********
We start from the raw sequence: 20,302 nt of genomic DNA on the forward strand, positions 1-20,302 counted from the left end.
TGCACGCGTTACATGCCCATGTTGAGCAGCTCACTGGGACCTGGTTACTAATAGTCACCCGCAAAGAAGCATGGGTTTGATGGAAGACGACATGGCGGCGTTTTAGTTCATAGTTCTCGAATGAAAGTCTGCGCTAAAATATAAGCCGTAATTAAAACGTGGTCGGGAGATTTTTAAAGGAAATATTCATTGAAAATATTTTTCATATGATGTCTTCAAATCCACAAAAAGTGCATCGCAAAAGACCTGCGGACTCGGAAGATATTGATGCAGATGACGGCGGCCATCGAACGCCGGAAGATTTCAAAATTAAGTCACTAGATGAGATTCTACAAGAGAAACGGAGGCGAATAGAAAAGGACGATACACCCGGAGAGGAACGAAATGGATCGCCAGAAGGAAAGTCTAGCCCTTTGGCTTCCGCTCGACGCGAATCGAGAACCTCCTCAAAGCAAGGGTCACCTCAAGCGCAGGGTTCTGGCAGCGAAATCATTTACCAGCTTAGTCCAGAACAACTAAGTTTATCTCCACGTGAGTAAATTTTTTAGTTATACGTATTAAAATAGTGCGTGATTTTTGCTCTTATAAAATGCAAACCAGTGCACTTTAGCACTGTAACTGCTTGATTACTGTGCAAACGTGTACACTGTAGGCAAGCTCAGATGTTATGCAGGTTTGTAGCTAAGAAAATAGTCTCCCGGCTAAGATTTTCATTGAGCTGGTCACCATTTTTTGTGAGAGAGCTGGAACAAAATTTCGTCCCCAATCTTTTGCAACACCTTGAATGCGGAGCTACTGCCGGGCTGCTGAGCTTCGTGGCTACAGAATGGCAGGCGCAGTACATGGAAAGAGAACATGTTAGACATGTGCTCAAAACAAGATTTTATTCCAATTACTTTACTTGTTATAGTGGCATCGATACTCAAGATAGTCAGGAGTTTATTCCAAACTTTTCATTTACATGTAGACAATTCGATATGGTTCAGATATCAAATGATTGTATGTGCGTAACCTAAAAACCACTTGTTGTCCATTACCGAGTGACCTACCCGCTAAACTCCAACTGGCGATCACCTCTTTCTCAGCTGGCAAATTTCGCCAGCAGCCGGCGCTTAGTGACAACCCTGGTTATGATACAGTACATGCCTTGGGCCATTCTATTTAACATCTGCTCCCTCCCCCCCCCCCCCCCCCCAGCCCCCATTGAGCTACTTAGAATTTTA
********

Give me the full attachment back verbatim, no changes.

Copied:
We start from the raw sequence: 20,302 nt of genomic DNA on the forward strand, positions 1-20,302 counted from the left end.
TGCACGCGTTACATGCCCATGTTGAGCAGCTCACTGGGACCTGGTTACTAATAGTCACCCGCAAAGAAGCATGGGTTTGATGGAAGACGACATGGCGGCGTTTTAGTTCATAGTTCTCGAATGAAAGTCTGCGCTAAAATATAAGCCGTAATTAAAACGTGGTCGGGAGATTTTTAAAGGAAATATTCATTGAAAATATTTTTCATATGATGTCTTCAAATCCACAAAAAGTGCATCGCAAAAGACCTGCGGACTCGGAAGATATTGATGCAGATGACGGCGGCCATCGAACGCCGGAAGATTTCAAAATTAAGTCACTAGATGAGATTCTACAAGAGAAACGGAGGCGAATAGAAAAGGACGATACACCCGGAGAGGAACGAAATGGATCGCCAGAAGGAAAGTCTAGCCCTTTGGCTTCCGCTCGACGCGAATCGAGAACCTCCTCAAAGCAAGGGTCACCTCAAGCGCAGGGTTCTGGCAGCGAAATCATTTACCAGCTTAGTCCAGAACAACTAAGTTTATCTCCACGTGAGTAAATTTTTTAGTTATACGTATTAAAATAGTGCGTGATTTTTGCTCTTATAAAATGCAAACCAGTGCACTTTAGCACTGTAACTGCTTGATTACTGTGCAAACGTGTACACTGTAGGCAAGCTCAGATGTTATGCAGGTTTGTAGCTAAGAAAATAGTCTCCCGGCTAAGATTTTCATTGAGCTGGTCACCATTTTTTGTGAGAGAGCTGGAACAAAATTTCGTCCCCAATCTTTTGCAACACCTTGAATGCGGAGCTACTGCCGGGCTGCTGAGCTTCGTGGCTACAGAATGGCAGGCGCAGTACATGGAAAGAGAACATGTTAGACATGTGCTCAAAACAAGATTTTATTCCAATTACTTTACTTGTTATAGTGGCATCGATACTCAAGATAGTCAGGAGTTTATTCCAAACTTTTCATTTACATGTAGACAATTCGATATGGTTCAGATATCAAATGATTGTATGTGCGTAACCTAAAAACCACTTGTTGTCCATTACCGAGTGACCTACCCGCTAAACTCCAACTGGCGATCACCTCTTTCTCAGCTGGCAAATTTCGCCAGCAGCCGGCGCTTAGTGACAACCCTGGTTATGATACAGTACATGCCTTGGGCCATTCTATTTAACATCTGCTCCCTCCCCCCCCCCCCCCCCCCAGCCCCCATTGAGCTACTTAGAATTTTA